Thursday, April 7, 2011


It floors me the number of people who come to the Library and have nothing to do with the books. (In his defense, the guy whose legs and laptop are in this picture came after I took it and asked for help finding a book... How to Live Safely in a Science Fictional World. Yes - he was a nerd, to the extent that I could have guessed what genre of book he would ask for before he asked.)
On a cold and clammy day in early Spring, where will you find me but sitting outside a cafe writing poetry about how the grey sky accents the greening trees? I love the symbolism of transformation.
My Moonlit Knits label bag that I drag everywhere and stuff everything into. (Current inventory includes a Bible, 2 notebooks, Radical, Valley of Vision, 3 Sharpies, a camera, waterproof military paper and pepper spray - not a complete list, but some of the more unusual things.)
One of my favorite poets is JRR Tolkien, and one of my favorite poems of his goes thusly:
The road goes ever on and on,
over rock and under tree,
by cave where never sun hath shone,
by stream that never finds the sea;
Over snow by winter sown
and through the merry flowers of June,
over grass and over stone
and under mountains in the moon.
The road goes ever on and on,
under cloud and under star,
yet feet that wandering have gone,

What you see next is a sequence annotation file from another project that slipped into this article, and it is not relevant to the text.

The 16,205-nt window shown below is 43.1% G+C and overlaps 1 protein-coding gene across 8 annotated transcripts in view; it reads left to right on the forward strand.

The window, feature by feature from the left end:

turn at last to home afar;
Eyes that fire and sword have seen
and horror in the halls of stone,
look at last on meadows green,
on trees and hills they long have known.
On the first of April every year, Casey the Code Monkey and Mama Rav assign every Raveler a random hat. Last year I had a cowboy hat. This year 'twas a propeller beanie, and I changed my Ravatar to a completely appropriate picture of Spock (because he totally would have worn a propeller beanie as a little Vulcan child, right?)
The Farmer's Market started up Saturday, and this poor pooch wanted to join all the people and dogs that were using the sidewalk in front of his house. Sadly, all he could manage was a sniff and a wag.
National Poetry Month inspires me - sometimes to originality, but sometimes to jot the first page of my favorite epic poem on my coffee cup. (Beowulf. I have the first few pages memorized - not because I tried, but because I've read it so much. And then phrases like "worda ond worca" [what's said and what's done, referring to what a man is judged by] also stick out to me.)
The Greek word poema is translated literally as "workmanship." I love that, because effort does go into the writing of poetry --- and because everything that's God's workmanship is a poem written by His hand.

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